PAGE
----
Bostonian John Foxe was very influential in the development of the Church of England as it is today. Queen Elizabeth I ordered that every parish church in England should have two books, The Book of Common Prayer by Cranmer and The Book of Martyrs by John Foxe. Some of the wording often used in baptisms, marriages and funerals is based on them.
John Foxe’s Book of Martyrs was first published in English in 1563 by John Day. Called Acts and Monuments it recounted in graphic detail the persecution of Protestants by the Catholic Church. Further editions appeared in 1570, 1576 and 1583. The book gave a history of Christian martyrs going back to Roman times and highlighted more recent events including the sufferings of the Lollards such as John Wycliffe and Protestant martyrs such as Cranmer, Ridley and Latimer during the reign of Queen Mary. It was a must have book for the educated Protestant. Francis Drake even took a copy on his voyage to South America in 1579.
John Foxe was born in Boston in 1516 in a house on Fish Hill where the present ‘Stump & Candle’ stands. After the death of his father, his mother remarried and he moved to Coningsby. He attended Tattershall College before entering Brasenose College Oxford at the age of 16.
Although he resigned his College Fellowship in 1545 for religious reasons, Foxe was ordained as a deacon during the reign of Edward VI by the Bishop of London, Nicholas Ridley, who was later among the Oxford Martyrs burned at the stake on the orders of Queen Mary. John and his wife, Agnes, chose voluntary exile on the continent where they were often ‘wretchedly poor’.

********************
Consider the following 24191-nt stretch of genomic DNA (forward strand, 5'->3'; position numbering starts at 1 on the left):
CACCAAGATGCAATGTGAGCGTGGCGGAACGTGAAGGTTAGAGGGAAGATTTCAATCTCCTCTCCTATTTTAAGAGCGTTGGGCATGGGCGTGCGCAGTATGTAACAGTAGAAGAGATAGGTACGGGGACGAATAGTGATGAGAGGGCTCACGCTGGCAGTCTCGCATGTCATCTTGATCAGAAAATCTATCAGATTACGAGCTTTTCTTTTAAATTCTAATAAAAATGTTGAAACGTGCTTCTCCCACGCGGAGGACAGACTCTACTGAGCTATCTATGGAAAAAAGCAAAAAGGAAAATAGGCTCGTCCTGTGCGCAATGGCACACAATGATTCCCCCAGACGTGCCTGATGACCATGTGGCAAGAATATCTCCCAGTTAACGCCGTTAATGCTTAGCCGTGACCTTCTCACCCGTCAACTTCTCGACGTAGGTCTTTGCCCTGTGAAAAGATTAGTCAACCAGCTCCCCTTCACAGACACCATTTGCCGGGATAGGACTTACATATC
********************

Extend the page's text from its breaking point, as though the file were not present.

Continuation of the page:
After Mary’s death Foxe returned to England and completed his first English edition of his Book of Martyrs. It met with popular acclaim and was read by a wide circle of people. Although Foxe received no royalties for his work, it led to instant fame. Among its pages were many memorable pictures of the most recent martyrdoms, immortalizing the words of the 68 year-old Hugh Latimer at his burning: ‘Be of good courage master Ridley, and play the man. This day we shall light in England such a candle as I trust by God’s grace shall never be put out’. Foxe’s book is not impartial. It tries to link the earliest Christian martyrs, persecuted by Imperial Rome, with the Protestant martyrs, persecuted by a Catholic Rome. Both he saw as enemies of the true Church. This proved influential, particularly among Puritan circles. After Foxe’s death in 1587, his book continued to be printed. The Catholic Church and others saw it in terms of Protestant propaganda. It was challenged in the 19th-century with the rise of High Anglicanism and continues to be a source of debate in universities.